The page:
BiUK Presents Important New Research Report On Bisexuality

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On February 15th, 2012 BiUK a British based umbrella organization for various bisexuality research projects and events – in collaboration with the Open University (OU) – launched The Bisexuality Report: Bisexual inclusion in LGBT equality and diversity (pdf).

This in-depth report, conducted by Meg Barker (Senior Lecturer in Psychology, OU); Rebecca Jones (Lecturer, Health & Social Care, OU); Christina Richards (individual and group psychotherapist within the NHS); Helen Bowes-Catton (PhD student in the Psychology Department at The Open University); Tracey Plowman (just completed an M.Sc. in Social Psychology at the University of Surrey) of BiUK with Jen Yockney (of Bi Community News) and Marcus Morgan (of The Bisexual Index), is the first of its kind in the UK. At the time of publication its recommendations have been endorsed by Stonewall, the Psychology of Sexualities section of the British Psychological Society, Pink Therapy, the Metro Centre, The Lesbian & Gay Foundation, Hertfordshire Foundation NHS Trust and the College of Sexual and Relationship Therapists (COSRT).

Meg Barker explained that The Bisexuality Report happened for three main reasons: The first was the publication, in 2011, of the Bisexual Invisibility: Impacts and Recommendations report by the San Francisco Human Rights Commission. Then second was a UK bi activist meeting in the summer of 2011 which many of the BiUK research group attended where BCN’s Jen Yockney suggested a report similar to the San Francisco one, but with a specifically UK focus. And the third was that there is now a big enough group, with just about enough time and expertise between them, to put something like this together.

While in theory Bisexual people are included in the acronym LGBT, the reality often is that the bisexual community’s issues and circumstances are not separately understood and addressed. Bisexual people are often rendered invisible in policy and practice, sometimes deliberately thru Bisexual erasure – despite evidence that bisexual people experience discrimination in education and in the workplace and are more at risk of mental health problems than their lesbian, gay or heterosexual compatriots. In addition being subject to homophobia (and in some cases transphobia) along with the rest of the LGBTQ+ community, bisexual people are also subject to a specific form of discrimination – Biphobia – from both the heterosexual as well as gay/lesbian community because they do not fit a problematic monosexual gay/straight model of sexuality. The report discusses these facts of life.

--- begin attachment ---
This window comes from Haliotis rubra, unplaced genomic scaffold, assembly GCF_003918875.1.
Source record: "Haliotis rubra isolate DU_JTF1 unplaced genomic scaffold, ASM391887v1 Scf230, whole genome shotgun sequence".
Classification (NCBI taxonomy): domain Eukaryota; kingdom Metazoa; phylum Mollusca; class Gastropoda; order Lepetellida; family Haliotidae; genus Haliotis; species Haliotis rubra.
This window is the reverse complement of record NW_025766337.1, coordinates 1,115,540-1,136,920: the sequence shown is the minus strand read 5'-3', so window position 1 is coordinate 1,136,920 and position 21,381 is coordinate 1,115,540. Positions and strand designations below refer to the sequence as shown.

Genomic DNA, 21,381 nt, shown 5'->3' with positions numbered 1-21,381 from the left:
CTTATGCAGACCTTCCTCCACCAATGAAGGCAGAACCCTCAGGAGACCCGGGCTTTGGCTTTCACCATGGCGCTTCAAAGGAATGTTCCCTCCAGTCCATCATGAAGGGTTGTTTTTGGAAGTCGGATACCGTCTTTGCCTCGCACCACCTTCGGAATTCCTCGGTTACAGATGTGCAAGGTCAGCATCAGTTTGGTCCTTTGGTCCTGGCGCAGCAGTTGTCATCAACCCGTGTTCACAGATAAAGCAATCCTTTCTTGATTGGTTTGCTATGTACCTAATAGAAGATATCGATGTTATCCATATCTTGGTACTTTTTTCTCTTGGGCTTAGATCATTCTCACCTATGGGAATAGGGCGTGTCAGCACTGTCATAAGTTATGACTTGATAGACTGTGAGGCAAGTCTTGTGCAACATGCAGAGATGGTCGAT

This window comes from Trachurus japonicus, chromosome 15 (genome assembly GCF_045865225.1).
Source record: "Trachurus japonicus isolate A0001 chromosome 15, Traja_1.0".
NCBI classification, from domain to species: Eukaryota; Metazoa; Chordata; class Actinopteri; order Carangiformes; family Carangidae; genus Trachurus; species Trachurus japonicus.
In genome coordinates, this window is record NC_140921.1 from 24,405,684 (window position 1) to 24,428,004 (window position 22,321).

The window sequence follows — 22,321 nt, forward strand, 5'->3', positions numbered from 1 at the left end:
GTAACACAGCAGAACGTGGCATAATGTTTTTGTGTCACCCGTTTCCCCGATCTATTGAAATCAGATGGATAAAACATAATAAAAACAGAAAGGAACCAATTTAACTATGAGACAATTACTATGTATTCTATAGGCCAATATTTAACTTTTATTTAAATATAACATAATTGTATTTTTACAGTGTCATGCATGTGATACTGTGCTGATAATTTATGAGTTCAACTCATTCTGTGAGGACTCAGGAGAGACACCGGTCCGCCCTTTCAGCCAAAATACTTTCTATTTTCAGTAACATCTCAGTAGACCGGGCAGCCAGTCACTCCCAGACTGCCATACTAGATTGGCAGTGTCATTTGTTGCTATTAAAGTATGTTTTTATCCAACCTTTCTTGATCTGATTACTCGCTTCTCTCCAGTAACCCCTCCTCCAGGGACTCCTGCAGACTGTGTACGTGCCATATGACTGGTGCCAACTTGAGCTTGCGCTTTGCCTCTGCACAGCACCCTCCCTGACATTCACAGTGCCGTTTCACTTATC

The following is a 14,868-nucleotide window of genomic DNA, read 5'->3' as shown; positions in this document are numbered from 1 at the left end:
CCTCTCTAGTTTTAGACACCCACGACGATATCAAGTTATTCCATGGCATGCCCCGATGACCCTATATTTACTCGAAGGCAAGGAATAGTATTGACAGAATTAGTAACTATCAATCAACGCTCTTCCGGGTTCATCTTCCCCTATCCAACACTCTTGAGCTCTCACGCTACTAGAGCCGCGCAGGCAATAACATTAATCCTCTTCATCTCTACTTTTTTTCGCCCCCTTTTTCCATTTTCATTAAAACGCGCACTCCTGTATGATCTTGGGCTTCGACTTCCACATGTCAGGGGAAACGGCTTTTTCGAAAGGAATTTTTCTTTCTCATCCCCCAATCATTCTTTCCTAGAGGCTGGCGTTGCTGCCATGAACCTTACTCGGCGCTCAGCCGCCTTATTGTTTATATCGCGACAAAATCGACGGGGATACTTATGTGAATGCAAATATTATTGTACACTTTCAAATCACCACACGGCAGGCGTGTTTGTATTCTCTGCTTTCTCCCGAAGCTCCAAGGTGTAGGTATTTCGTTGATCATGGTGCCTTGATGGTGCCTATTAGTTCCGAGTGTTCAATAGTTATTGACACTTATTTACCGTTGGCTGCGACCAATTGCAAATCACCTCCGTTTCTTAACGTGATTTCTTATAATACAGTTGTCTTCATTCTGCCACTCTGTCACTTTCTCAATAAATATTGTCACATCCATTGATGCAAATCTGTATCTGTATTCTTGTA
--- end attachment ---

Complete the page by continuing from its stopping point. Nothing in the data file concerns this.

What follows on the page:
The Bisexuality Report while similar to the 2011 San Francisco report in focusing on the key areas of biphobia, bisexual invisibility, and the impact on health is updated to include specifically UK examples as well as international research. For example, the report includes an updated version of recent analysis of UK media depictions and how these often erase bisexuality by suggesting that people can only be gay or straight. Importantly, this 2012 report spends more time fleshing out the different groups who can fall under the ‘bisexual umbrella’. Diversity is a big theme in the report as we consider how issues may be different for different groups who may define (or be defined as) bisexual, and there is a section specifically on intersections between bisexuality and other aspects of identity, background and practice (including race, gender, age, geographical location and several other aspects).

Another unique aspect of The Bisexuality Report is that it concludes with a section on the positive aspects of the bisexual experience. Despite the many challenges of being bisexual in a culture which generally doesn’t recognize bisexuality and which discriminates against bisexual people, being bisexual obviously brings rewards as well as difficulties. Providentially a research study had recently been carried out on exactly this topic, including participants from the UK who were able to be included in the report.

This 2012 report is a very welcome and important addition to the cannon of Bisexual Theory & general Queer Theory as well as contributing to the fields of Queer Studies, LGBT Studies, Feminist Studies and Gender Studies. Additionally it serves as another important step along the road to ultimate understanding of the total spectrum of the human condition.

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